 management by objectives
 premising and forecasting
 operational planning tools I – budget
 operational planning tools II

75
BUS429 CORPORATE PLANNING

 operational planning tools III


 operational planning tools IV
 case studies/ applications

COURSE AIMS

This course aims to give you an understanding of the meaning of


corporate planning and how the theories and concepts can be applied in
business operations. It also aims to help you develop knowledge of tools
and techniques available for managers in planning for organisational
effectiveness. This course will expose you to the required knowledge
and skills that you are expected to exhibit as a corporate planner, an
entrepreneur, a teacher in private and public educational institutions.

COURSE OBJECTIVES

To achieve the aims set out, the course has overall objectives. Each unit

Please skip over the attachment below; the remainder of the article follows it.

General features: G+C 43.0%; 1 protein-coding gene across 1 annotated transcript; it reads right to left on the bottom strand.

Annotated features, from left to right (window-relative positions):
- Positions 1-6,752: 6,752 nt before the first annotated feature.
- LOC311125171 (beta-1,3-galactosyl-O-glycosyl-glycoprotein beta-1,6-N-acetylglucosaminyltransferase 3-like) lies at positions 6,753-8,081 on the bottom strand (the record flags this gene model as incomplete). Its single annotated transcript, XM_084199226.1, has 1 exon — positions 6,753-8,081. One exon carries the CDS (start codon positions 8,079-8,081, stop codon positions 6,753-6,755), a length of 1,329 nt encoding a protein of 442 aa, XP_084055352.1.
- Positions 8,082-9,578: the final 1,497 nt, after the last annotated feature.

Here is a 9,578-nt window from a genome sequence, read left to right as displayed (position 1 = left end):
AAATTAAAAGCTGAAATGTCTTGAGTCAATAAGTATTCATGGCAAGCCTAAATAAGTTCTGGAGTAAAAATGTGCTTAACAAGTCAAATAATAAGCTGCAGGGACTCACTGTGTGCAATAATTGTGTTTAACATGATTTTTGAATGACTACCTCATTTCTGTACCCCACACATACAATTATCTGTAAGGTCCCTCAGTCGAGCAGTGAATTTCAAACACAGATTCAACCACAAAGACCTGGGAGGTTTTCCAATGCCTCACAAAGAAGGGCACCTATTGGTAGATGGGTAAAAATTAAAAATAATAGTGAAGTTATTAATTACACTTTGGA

also has specific objectives. The unit objectives are always specified at
the beginning of a unit; you should read them before you start working
through the unit. You may want to refer to them during your study of the
unit to check your progress.

Below are the overall objectives of the course. By meeting these


objectives, you should have achieved the aims of the course as a whole.
On successful completion of the course, you should be able to:

 explain the relationship between planning and organisational


performance
  define corporate planning
 explain why do corporate plan fail and what can be done to
ensure its success
  explain when should a strategic plan be made
 define objectives and why are they considered the foundation of